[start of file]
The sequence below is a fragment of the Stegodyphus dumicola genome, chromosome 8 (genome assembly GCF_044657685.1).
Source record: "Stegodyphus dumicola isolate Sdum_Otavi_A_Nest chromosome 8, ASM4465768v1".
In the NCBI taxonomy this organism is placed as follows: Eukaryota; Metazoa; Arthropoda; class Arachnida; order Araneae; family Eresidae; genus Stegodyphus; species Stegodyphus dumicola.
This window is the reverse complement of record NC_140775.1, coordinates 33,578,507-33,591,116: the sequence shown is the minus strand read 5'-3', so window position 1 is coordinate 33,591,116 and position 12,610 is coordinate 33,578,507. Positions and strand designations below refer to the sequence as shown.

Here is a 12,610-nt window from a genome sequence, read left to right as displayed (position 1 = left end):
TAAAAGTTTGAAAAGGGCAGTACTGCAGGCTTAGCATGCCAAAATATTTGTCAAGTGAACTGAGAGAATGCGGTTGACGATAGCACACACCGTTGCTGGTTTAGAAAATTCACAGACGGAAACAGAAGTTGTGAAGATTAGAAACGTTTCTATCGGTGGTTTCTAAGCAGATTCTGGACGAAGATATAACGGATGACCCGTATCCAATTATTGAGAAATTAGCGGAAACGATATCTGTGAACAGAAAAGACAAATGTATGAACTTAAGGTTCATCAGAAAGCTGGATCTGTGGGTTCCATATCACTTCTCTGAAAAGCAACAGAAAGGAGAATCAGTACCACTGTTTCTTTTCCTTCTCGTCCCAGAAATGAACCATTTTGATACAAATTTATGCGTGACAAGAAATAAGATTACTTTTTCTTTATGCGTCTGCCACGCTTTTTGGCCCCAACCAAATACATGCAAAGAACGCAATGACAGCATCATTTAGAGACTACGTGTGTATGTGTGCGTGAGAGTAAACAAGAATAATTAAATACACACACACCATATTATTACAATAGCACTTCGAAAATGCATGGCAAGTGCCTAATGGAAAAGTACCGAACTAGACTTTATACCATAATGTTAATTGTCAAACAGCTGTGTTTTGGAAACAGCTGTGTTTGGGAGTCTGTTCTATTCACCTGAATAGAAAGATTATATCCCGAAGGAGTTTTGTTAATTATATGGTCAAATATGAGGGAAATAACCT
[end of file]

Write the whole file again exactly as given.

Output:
The sequence below is a fragment of the Stegodyphus dumicola genome, chromosome 8 (genome assembly GCF_044657685.1).
Source record: "Stegodyphus dumicola isolate Sdum_Otavi_A_Nest chromosome 8, ASM4465768v1".
In the NCBI taxonomy this organism is placed as follows: Eukaryota; Metazoa; Arthropoda; class Arachnida; order Araneae; family Eresidae; genus Stegodyphus; species Stegodyphus dumicola.
This window is the reverse complement of record NC_140775.1, coordinates 33,578,507-33,591,116: the sequence shown is the minus strand read 5'-3', so window position 1 is coordinate 33,591,116 and position 12,610 is coordinate 33,578,507. Positions and strand designations below refer to the sequence as shown.

Here is a 12,610-nt window from a genome sequence, read left to right as displayed (position 1 = left end):
TAAAAGTTTGAAAAGGGCAGTACTGCAGGCTTAGCATGCCAAAATATTTGTCAAGTGAACTGAGAGAATGCGGTTGACGATAGCACACACCGTTGCTGGTTTAGAAAATTCACAGACGGAAACAGAAGTTGTGAAGATTAGAAACGTTTCTATCGGTGGTTTCTAAGCAGATTCTGGACGAAGATATAACGGATGACCCGTATCCAATTATTGAGAAATTAGCGGAAACGATATCTGTGAACAGAAAAGACAAATGTATGAACTTAAGGTTCATCAGAAAGCTGGATCTGTGGGTTCCATATCACTTCTCTGAAAAGCAACAGAAAGGAGAATCAGTACCACTGTTTCTTTTCCTTCTCGTCCCAGAAATGAACCATTTTGATACAAATTTATGCGTGACAAGAAATAAGATTACTTTTTCTTTATGCGTCTGCCACGCTTTTTGGCCCCAACCAAATACATGCAAAGAACGCAATGACAGCATCATTTAGAGACTACGTGTGTATGTGTGCGTGAGAGTAAACAAGAATAATTAAATACACACACACCATATTATTACAATAGCACTTCGAAAATGCATGGCAAGTGCCTAATGGAAAAGTACCGAACTAGACTTTATACCATAATGTTAATTGTCAAACAGCTGTGTTTTGGAAACAGCTGTGTTTGGGAGTCTGTTCTATTCACCTGAATAGAAAGATTATATCCCGAAGGAGTTTTGTTAATTATATGGTCAAATATGAGGGAAATAACCT